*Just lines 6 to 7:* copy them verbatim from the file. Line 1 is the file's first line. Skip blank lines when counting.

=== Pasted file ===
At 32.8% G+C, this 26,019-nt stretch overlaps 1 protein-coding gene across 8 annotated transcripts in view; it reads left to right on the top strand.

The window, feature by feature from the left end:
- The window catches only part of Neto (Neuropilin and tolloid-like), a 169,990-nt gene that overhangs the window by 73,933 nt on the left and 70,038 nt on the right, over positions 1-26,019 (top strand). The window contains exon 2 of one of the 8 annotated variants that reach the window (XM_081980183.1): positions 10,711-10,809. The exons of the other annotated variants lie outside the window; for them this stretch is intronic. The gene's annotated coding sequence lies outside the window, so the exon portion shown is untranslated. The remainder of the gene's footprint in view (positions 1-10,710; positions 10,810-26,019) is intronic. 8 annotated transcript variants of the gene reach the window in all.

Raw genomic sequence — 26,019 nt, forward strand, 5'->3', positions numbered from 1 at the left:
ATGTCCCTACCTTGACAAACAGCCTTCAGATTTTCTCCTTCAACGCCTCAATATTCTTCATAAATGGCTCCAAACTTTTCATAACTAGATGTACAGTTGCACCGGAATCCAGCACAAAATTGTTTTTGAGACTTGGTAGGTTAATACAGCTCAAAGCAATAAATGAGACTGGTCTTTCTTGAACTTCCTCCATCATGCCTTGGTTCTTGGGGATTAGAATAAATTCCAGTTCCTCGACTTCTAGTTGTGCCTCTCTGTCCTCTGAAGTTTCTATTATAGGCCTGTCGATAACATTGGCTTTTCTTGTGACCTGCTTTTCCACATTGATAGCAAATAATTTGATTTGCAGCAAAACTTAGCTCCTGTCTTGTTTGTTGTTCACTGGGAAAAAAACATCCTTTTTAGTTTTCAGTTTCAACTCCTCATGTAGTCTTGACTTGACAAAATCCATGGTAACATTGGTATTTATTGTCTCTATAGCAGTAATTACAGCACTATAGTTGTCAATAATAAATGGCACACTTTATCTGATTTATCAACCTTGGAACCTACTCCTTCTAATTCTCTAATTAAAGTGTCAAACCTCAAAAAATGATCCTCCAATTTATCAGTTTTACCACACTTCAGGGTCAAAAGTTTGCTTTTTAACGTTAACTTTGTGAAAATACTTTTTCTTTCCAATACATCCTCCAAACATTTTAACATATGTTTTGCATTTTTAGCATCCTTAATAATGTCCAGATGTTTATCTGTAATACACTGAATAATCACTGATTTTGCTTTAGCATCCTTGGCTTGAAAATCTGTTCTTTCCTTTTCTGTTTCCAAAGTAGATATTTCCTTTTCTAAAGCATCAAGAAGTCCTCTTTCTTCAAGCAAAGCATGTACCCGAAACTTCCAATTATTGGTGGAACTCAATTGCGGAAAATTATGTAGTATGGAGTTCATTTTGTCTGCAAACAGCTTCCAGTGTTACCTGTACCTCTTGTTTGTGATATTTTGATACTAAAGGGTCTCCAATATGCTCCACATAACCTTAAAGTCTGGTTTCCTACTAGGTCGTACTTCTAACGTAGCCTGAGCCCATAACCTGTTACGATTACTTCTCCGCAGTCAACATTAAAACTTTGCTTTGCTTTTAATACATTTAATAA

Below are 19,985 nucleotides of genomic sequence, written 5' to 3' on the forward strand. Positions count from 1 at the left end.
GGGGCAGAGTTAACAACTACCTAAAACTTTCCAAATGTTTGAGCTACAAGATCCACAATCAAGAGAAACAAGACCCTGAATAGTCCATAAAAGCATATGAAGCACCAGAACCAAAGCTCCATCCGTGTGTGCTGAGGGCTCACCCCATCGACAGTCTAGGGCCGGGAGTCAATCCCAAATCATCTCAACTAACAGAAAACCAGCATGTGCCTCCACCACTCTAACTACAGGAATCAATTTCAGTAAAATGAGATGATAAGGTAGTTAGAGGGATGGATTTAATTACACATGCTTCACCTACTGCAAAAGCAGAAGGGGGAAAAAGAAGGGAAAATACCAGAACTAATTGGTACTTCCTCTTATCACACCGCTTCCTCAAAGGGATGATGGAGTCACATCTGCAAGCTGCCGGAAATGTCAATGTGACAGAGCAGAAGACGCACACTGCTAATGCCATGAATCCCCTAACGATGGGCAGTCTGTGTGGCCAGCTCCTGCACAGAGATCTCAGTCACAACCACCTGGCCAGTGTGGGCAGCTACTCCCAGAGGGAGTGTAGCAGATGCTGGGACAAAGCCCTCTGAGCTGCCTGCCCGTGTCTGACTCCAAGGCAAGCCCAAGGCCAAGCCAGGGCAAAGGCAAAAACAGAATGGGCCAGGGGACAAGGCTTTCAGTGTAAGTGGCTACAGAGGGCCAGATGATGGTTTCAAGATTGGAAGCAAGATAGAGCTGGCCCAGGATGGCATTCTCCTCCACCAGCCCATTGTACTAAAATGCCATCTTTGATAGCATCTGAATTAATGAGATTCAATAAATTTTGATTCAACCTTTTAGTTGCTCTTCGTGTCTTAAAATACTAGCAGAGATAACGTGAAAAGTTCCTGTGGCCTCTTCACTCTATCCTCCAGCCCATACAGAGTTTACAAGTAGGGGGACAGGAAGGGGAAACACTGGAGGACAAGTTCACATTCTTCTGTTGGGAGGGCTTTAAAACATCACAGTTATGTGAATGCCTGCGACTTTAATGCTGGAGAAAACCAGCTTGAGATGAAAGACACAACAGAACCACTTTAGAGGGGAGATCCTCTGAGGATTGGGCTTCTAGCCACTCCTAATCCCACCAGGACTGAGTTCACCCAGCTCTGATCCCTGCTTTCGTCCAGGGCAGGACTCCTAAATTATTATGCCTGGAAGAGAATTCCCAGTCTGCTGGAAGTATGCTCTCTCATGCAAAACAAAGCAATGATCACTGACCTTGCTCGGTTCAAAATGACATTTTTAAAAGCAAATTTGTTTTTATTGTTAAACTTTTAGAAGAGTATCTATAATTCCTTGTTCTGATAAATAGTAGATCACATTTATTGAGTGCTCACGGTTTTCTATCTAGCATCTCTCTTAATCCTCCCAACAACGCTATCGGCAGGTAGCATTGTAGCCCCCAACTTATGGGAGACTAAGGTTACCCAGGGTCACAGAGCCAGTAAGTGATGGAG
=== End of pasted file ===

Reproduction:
Below are 19,985 nucleotides of genomic sequence, written 5' to 3' on the forward strand. Positions count from 1 at the left end.
GGGGCAGAGTTAACAACTACCTAAAACTTTCCAAATGTTTGAGCTACAAGATCCACAATCAAGAGAAACAAGACCCTGAATAGTCCATAAAAGCATATGAAGCACCAGAACCAAAGCTCCATCCGTGTGTGCTGAGGGCTCACCCCATCGACAGTCTAGGGCCGGGAGTCAATCCCAAATCATCTCAACTAACAGAAAACCAGCATGTGCCTCCACCACTCTAACTACAGGAATCAATTTCAGTAAAATGAGATGATAAGGTAGTTAGAGGGATGGATTTAATTACACATGCTTCACCTACTGCAAAAGCAGAAGGGGGAAAAAGAAGGGAAAATACCAGAACTAATTGGTACTTCCTCTTATCACACCGCTTCCTCAAAGGGATGATGGAGTCACATCTGCAAGCTGCCGGAAATGTCAATGTGACAGAGCAGAAGACGCACACTGCTAATGCCATGAATCCCCTAACGATGGGCAGTCTGTGTGGCCAGCTCCTGCACAGAGATCTCAGTCACAACCACCTGGCCAGTGTGGGCAGCTACTCCCAGAGGGAGTGTAGCAGATGCTGGGACAAAGCCCTCTGAGCTGCCTGCCCGTGTCTGACTCCAAGGCAAGCCCAAGGCCAAGCCAGGGCAAAGGCAAAAACAGAATGGGCCAGGGGACAAGGCTTTCAGTGTAAGTGGCTACAGAGGGCCAGATGATGGTTTCAAGATTGGAAGCAAGATAGAGCTGGCCCAGGATGGCATTCTCCTCCACCAGCCCATTGTACTAAAATGCCATCTTTGATAGCATCTGAATTAATGAGATTCAATAAATTTTGATTCAACCTTTTAGTTGCTCTTCGTGTCTTAAAATACTAGCAGAGATAACGTGAAAAGTTCCTGTGGCCTCTTCACTCTATCCTCCAGCCCATACAGAGTTTACAAGTAGGGGGACAGGAAGGGGAAACACTGGAGGACAAGTTCACATTCTTCTGTTGGGAGGGCTTTAAAACATCACAGTTATGTGAATGCCTGCGACTTTAATGCTGGAGAAAACCAGCTTGAGATGAAAGACACAACAGAACCACTTTAGAGGGGAGATCCTCTGAGGATTGGGCTTCTAGCCACTCCTAATCCCACCAGGACTGAGTTCACCCAGCTCTGATCCCTGCTTTCGTCCAGGGCAGGACTCCTAAATTATTATGCCTGGAAGAGAATTCCCAGTCTGCTGGAAGTATGCTCTCTCATGCAAAACAAAGCAATGATCACTGACCTTGCTCGGTTCAAAATGACATTTTTAAAAGCAAATTTGTTTTTATTGTTAAACTTTTAGAAGAGTATCTATAATTCCTTGTTCTGATAAATAGTAGATCACATTTATTGAGTGCTCACGGTTTTCTATCTAGCATCTCTCTTAATCCTCCCAACAACGCTATCGGCAGGTAGCATTGTAGCCCCCAACTTATGGGAGACTAAGGTTACCCAGGGTCACAGAGCCAGTAAGTGATGGAG